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The fly fishing community is a gentlemanly group, right? Calm of demeanor. Open-minded. Conservation-oriented. Attentive to other points of view. Well, yes and no. Like any other group, fly fishermen can be cranky and pushy, even unforgiving.
I’ll tell you in a moment why I say this. But let me preface that revelation by telling you a story a good friend once told me about two organizations (the watch and clock societies) he represented as a lobbyist in Washington at one point in his career. What those groups could have wanted from legislators is a mystery to me, but what truly boggles my mind is what happened to that part of my friend’s client base. Seems the watch and clock societies got into a knock-down fight so serious they both canceled their contracts with him because they didn’t want to be represented by the same firm in Washington. Watches and clocks in a fight. Go figure.
That story is an apt way to introduce you to the shocking fact that Fly Fishing Federation, the US organization, not so long ago got into a fight with what was at that point its European offspring, Fly Fishing Federation–Eu¬rope. I discovered this while I was fact-checking one of Italian correspondent Claudio Tagini’s recent reports. My efforts took me to the European Fly Fishing Association website (www.effa. info/en), the organization that replaced Fly Fishing Federation–Europe after its fight with FFF. Intrigued at some of the subject headings, I began to click around the site with an eye toward possibly recommending the site as a source of information for US anglers who want to fish in Europe and have no idea where to start looking for help. Maybe EFFA has an instructor program, I reasoned. And, maybe, they would be open to queries from US anglers. Both of my suppositions were correct, by the way. I highly recommend the site to anyone headed to Europe on a fly fishing trip.
It was by pure accident that I stumbled on a short mention of the fight that alienated the US and European fly fishing organizations, leaving scars and acrimony that appear to still exist some 10 years later. At the risk of having overblown this fight, here is the account I read of the conflict:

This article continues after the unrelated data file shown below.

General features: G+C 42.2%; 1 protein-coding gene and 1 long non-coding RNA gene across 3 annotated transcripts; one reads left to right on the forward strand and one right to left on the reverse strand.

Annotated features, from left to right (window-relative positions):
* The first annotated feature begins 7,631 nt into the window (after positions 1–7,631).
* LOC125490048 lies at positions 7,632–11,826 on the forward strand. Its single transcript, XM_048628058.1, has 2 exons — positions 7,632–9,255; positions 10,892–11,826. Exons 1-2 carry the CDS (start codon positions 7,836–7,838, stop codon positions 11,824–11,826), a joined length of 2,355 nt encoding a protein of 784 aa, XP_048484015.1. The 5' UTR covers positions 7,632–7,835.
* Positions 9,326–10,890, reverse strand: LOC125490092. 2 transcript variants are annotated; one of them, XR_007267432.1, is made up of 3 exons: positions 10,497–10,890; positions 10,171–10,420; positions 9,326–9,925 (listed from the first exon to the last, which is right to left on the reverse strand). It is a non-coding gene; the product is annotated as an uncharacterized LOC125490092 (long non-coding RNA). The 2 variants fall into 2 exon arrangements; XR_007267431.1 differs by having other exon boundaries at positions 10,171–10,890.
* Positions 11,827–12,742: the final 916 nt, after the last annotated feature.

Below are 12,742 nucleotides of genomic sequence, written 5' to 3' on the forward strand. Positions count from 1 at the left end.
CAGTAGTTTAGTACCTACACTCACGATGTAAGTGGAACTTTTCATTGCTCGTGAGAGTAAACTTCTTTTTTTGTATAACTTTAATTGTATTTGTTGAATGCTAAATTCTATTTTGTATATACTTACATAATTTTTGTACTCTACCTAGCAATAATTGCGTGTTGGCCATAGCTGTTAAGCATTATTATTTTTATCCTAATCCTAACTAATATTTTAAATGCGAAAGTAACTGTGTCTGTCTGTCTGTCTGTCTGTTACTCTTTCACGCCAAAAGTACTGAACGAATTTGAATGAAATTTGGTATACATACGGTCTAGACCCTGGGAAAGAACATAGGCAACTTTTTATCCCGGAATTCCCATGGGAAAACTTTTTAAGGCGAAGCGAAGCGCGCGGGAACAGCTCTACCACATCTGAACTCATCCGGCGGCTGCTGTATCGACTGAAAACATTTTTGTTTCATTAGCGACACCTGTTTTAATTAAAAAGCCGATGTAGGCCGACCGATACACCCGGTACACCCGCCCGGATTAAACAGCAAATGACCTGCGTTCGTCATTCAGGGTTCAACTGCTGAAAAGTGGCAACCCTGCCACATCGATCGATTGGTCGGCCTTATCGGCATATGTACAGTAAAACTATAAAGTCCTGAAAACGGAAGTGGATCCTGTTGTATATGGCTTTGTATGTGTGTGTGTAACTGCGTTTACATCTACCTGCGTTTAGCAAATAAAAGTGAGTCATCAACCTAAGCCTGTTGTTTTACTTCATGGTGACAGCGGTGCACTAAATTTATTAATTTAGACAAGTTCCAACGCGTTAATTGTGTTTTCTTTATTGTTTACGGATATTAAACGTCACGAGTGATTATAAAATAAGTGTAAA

“In 2006, the FFF attempted to force their affiliated European partner FFF–Europe—which was then independent—to exclusively apply the American standards of flycasting instruction (which are not up to the same standards as the instruction offered in Europe) in their instructors’ tests, and to submit all revenue from examinations and membership fees to the American FFF, stating that any failure to comply with these requests would invariably lead to expulsion and subsequent denial of right to any future use of the name, logo, or make any reference whatsoever to the FFF. Since the former FFF–Europe members felt that they neither need nor want supervision from across the Atlantic, and that European funds should re¬main in Europe, they decided to form a new, independent, and strictly European organization—the EFFA.”
I won’t even venture a guess as to who is right or wrong in this matter, but I will entertain others’ views of that if they are in a position to say anything substantive. Personally, I am going to file this under watches and clocks and just go fishing more often if I can.